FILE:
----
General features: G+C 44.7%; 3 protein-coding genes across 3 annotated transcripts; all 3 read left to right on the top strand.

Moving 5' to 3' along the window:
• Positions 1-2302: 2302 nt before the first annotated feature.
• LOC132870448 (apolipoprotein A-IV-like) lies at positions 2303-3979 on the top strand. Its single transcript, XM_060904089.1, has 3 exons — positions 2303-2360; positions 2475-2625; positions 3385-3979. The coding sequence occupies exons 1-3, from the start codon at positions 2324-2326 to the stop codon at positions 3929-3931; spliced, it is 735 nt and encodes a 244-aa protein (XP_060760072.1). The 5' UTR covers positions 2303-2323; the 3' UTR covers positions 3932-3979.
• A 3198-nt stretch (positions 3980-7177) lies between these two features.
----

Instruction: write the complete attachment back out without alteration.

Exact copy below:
General features: G+C 44.7%; 3 protein-coding genes across 3 annotated transcripts; all 3 read left to right on the top strand.

Moving 5' to 3' along the window:
• Positions 1-2302: 2302 nt before the first annotated feature.
• LOC132870448 (apolipoprotein A-IV-like) lies at positions 2303-3979 on the top strand. Its single transcript, XM_060904089.1, has 3 exons — positions 2303-2360; positions 2475-2625; positions 3385-3979. The coding sequence occupies exons 1-3, from the start codon at positions 2324-2326 to the stop codon at positions 3929-3931; spliced, it is 735 nt and encodes a 244-aa protein (XP_060760072.1). The 5' UTR covers positions 2303-2323; the 3' UTR covers positions 3932-3979.
• A 3198-nt stretch (positions 3980-7177) lies between these two features.